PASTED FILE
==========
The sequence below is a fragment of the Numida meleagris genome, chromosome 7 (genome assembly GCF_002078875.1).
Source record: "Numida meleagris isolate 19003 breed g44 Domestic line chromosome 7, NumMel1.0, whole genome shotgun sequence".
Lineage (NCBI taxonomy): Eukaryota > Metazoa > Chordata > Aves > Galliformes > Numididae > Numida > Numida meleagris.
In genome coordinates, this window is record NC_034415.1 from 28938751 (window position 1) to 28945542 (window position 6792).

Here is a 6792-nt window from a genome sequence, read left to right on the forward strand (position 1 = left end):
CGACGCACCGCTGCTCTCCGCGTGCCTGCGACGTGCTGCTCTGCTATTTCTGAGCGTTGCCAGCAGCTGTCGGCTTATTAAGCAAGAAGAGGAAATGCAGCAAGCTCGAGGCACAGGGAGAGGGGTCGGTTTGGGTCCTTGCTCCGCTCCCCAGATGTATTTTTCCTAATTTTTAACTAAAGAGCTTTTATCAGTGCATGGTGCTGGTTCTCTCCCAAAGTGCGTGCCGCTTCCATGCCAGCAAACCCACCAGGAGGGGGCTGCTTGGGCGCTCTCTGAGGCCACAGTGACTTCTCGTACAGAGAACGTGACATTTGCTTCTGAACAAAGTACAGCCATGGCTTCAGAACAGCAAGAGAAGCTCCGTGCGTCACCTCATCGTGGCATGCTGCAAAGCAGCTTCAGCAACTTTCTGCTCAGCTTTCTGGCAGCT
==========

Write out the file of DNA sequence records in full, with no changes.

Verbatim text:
The sequence below is a fragment of the Numida meleagris genome, chromosome 7 (genome assembly GCF_002078875.1).
Source record: "Numida meleagris isolate 19003 breed g44 Domestic line chromosome 7, NumMel1.0, whole genome shotgun sequence".
Lineage (NCBI taxonomy): Eukaryota > Metazoa > Chordata > Aves > Galliformes > Numididae > Numida > Numida meleagris.
In genome coordinates, this window is record NC_034415.1 from 28938751 (window position 1) to 28945542 (window position 6792).

Here is a 6792-nt window from a genome sequence, read left to right on the forward strand (position 1 = left end):
CGACGCACCGCTGCTCTCCGCGTGCCTGCGACGTGCTGCTCTGCTATTTCTGAGCGTTGCCAGCAGCTGTCGGCTTATTAAGCAAGAAGAGGAAATGCAGCAAGCTCGAGGCACAGGGAGAGGGGTCGGTTTGGGTCCTTGCTCCGCTCCCCAGATGTATTTTTCCTAATTTTTAACTAAAGAGCTTTTATCAGTGCATGGTGCTGGTTCTCTCCCAAAGTGCGTGCCGCTTCCATGCCAGCAAACCCACCAGGAGGGGGCTGCTTGGGCGCTCTCTGAGGCCACAGTGACTTCTCGTACAGAGAACGTGACATTTGCTTCTGAACAAAGTACAGCCATGGCTTCAGAACAGCAAGAGAAGCTCCGTGCGTCACCTCATCGTGGCATGCTGCAAAGCAGCTTCAGCAACTTTCTGCTCAGCTTTCTGGCAGCT